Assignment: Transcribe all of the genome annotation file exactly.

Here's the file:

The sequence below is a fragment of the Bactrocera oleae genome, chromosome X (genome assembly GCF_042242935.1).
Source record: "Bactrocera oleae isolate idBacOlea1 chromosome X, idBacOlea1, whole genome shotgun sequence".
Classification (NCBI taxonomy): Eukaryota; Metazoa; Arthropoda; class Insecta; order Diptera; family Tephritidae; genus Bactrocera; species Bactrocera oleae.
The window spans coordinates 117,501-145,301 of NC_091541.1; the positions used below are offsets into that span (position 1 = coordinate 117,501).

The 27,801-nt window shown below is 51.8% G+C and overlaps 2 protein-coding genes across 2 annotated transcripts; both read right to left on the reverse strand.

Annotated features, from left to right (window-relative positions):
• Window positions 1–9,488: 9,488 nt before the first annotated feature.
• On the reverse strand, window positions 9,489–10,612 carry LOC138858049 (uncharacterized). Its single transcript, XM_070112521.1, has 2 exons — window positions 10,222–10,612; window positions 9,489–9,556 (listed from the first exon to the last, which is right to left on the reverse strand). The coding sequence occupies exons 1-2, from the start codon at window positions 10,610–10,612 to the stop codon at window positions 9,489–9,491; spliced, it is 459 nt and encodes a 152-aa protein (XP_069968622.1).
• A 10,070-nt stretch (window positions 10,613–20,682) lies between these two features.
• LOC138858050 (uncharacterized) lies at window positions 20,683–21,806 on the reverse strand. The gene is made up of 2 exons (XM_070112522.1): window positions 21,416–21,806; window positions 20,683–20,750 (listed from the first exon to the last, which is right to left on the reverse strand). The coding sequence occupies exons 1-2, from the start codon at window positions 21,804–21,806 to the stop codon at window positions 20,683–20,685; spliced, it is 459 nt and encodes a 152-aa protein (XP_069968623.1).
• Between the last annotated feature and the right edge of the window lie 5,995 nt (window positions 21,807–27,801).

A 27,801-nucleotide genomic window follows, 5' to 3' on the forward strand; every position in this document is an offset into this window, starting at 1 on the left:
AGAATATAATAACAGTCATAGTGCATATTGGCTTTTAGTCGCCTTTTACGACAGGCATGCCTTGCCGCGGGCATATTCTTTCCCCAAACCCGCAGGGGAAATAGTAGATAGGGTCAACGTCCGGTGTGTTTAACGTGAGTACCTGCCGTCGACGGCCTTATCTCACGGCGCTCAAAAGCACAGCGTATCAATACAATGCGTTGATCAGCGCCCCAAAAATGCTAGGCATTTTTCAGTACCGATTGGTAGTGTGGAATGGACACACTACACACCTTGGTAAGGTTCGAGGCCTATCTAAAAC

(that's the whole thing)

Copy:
The sequence below is a fragment of the Bactrocera oleae genome, chromosome X (genome assembly GCF_042242935.1).
Source record: "Bactrocera oleae isolate idBacOlea1 chromosome X, idBacOlea1, whole genome shotgun sequence".
Classification (NCBI taxonomy): Eukaryota; Metazoa; Arthropoda; class Insecta; order Diptera; family Tephritidae; genus Bactrocera; species Bactrocera oleae.
The window spans coordinates 117,501-145,301 of NC_091541.1; the positions used below are offsets into that span (position 1 = coordinate 117,501).

The 27,801-nt window shown below is 51.8% G+C and overlaps 2 protein-coding genes across 2 annotated transcripts; both read right to left on the reverse strand.

Annotated features, from left to right (window-relative positions):
• Window positions 1–9,488: 9,488 nt before the first annotated feature.
• On the reverse strand, window positions 9,489–10,612 carry LOC138858049 (uncharacterized). Its single transcript, XM_070112521.1, has 2 exons — window positions 10,222–10,612; window positions 9,489–9,556 (listed from the first exon to the last, which is right to left on the reverse strand). The coding sequence occupies exons 1-2, from the start codon at window positions 10,610–10,612 to the stop codon at window positions 9,489–9,491; spliced, it is 459 nt and encodes a 152-aa protein (XP_069968622.1).
• A 10,070-nt stretch (window positions 10,613–20,682) lies between these two features.
• LOC138858050 (uncharacterized) lies at window positions 20,683–21,806 on the reverse strand. The gene is made up of 2 exons (XM_070112522.1): window positions 21,416–21,806; window positions 20,683–20,750 (listed from the first exon to the last, which is right to left on the reverse strand). The coding sequence occupies exons 1-2, from the start codon at window positions 21,804–21,806 to the stop codon at window positions 20,683–20,685; spliced, it is 459 nt and encodes a 152-aa protein (XP_069968623.1).
• Between the last annotated feature and the right edge of the window lie 5,995 nt (window positions 21,807–27,801).

A 27,801-nucleotide genomic window follows, 5' to 3' on the forward strand; every position in this document is an offset into this window, starting at 1 on the left:
AGAATATAATAACAGTCATAGTGCATATTGGCTTTTAGTCGCCTTTTACGACAGGCATGCCTTGCCGCGGGCATATTCTTTCCCCAAACCCGCAGGGGAAATAGTAGATAGGGTCAACGTCCGGTGTGTTTAACGTGAGTACCTGCCGTCGACGGCCTTATCTCACGGCGCTCAAAAGCACAGCGTATCAATACAATGCGTTGATCAGCGCCCCAAAAATGCTAGGCATTTTTCAGTACCGATTGGTAGTGTGGAATGGACACACTACACACCTTGGTAAGGTTCGAGGCCTATCTAAAAC